A Beginning At The End by Mike Chen: Love, Uh, Finds a Way in this Optimistic Dystopian Novel

A Beginning At The End

A Beginning At The End

by Mike Chen

Hardcover, 391 pg.
Mira Books, 2020

Read: January 28-February 4, 2020
Grab a copy from your local indie bookstore!

“Mommy’s not coming home.”

“No! Mama now! Want Mama!” Desperation had taken over the child’s face, eyes pooling With the Whiplash turn of raw emotions. She tossed the plastic spoon across the prison-cell-turned-living-space, her voice ramping up in volume and intensity. His arms wrapped around his daughter, even though she punched at his thigh in frustration; he held her as if she was the last thing in the world.

Rob blinked as the realization came to him. She was.

His home, his old life was gone. His parents and brother, killed by MGS. Their friends, their community, scattered and ravaged. And now Elena gone too.

Sunny was all he had left.

Well, I really painted myself into a corner with my In Medias Res post about this book a couple of weeks ago. I’m not sure what else there is to say! Oops.

I was more right than I was wrong about where Chen was taking some of the story—but while I had the destination correct the route he took totally caught me off-guard (and it was so good!). The parts of the story I was wrong about, however. I could not have been further off the mark if I’d tried. Both of those results are so satisfying to me, Chen nailed the nuts and bolts bits of plotting—conclusions that seem right and expected (and earned) while being very unexpected.

While Chen knows how to plot a book, characters are his strength (see also Here and Now and Then).
I could absolutely see where Moira was coming from and understood (and applauded) what she did to change her life. I felt like I got Krista’s pain and the way she reacted to her mother and uncle made sense to me (I’m not sure she was fair to her college boyfriend, even if he should’ve known better than to do what he did). And Sunny should win over even the most jaded reader. But Rob? The way Chen wrote him made me empathize with Rob to a degree that I wasn’t prepared for. That sentence I quoted above, “She was,” just about broke me.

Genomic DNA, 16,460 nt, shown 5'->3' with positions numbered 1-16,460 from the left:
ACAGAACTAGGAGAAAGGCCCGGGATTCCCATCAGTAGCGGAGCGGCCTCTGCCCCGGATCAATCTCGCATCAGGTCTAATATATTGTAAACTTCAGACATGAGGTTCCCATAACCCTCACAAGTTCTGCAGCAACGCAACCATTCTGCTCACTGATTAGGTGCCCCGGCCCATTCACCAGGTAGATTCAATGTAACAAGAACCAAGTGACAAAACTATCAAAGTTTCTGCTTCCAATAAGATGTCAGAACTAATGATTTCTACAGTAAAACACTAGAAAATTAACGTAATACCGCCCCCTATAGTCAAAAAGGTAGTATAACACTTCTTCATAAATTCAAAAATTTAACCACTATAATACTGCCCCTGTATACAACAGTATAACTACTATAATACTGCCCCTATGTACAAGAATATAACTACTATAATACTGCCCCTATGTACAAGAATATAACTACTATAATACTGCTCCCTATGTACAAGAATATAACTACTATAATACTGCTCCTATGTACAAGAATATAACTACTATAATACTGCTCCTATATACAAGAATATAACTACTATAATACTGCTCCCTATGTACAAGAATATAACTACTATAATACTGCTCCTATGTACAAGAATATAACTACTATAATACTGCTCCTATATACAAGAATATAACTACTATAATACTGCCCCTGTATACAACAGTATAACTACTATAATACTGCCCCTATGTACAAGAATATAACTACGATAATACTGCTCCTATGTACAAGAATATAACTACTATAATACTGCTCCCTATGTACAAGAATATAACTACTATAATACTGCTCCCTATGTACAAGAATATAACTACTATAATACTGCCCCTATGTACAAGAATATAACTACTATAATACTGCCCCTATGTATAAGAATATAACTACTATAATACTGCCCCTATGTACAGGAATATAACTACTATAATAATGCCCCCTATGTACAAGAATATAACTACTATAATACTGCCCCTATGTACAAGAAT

I assume that other readers will gravitate to other characters (and Moira is probably my favorite in the novel), and they should. But Rob is going to stick around in my subconscious for a while.

All of this happens against the backdrop of a world trying to recover from a global pandemic that wiped out an unimaginable number of people. Sure, other apocalyptic scenarios seem worse (zombies, whatever lead to Panem, the First-through-Fifth Waves, etc.)—but what makes this scenario chilling is just how possible it really seems. And I’m not just saying that with one of my sister’s kids dealing with being quarantined in Asia around the time I read this.

Nevertheless, Chen’s novel is optimistic. Human beings, human society, human families prevail. Like Dr. Ian Malcolm famously said, “Life, Uh, Finds a Way.” So does humanity in Chen’s world.

Like all good Science Fiction, this is more about our present than it is our future. In a survivor’s group, Rob has a lot to say about living in fear with the source of the past hanging over is and letting the two dictate our lives. Without trying I could think of a dozen ways that could be applied to pre-apocalyptic Americans (who knows how large the number would be with some effort).

There’s more I feel like I should say, if only just to flesh out some of what I’ve put down—but at this point, I think I’ve said enough about this book over the two posts, so I’m going to stop here (so much for that corner I painted myself into). I want to do 400-600 words on the title alone (many of which would be devoted to the indefinite article).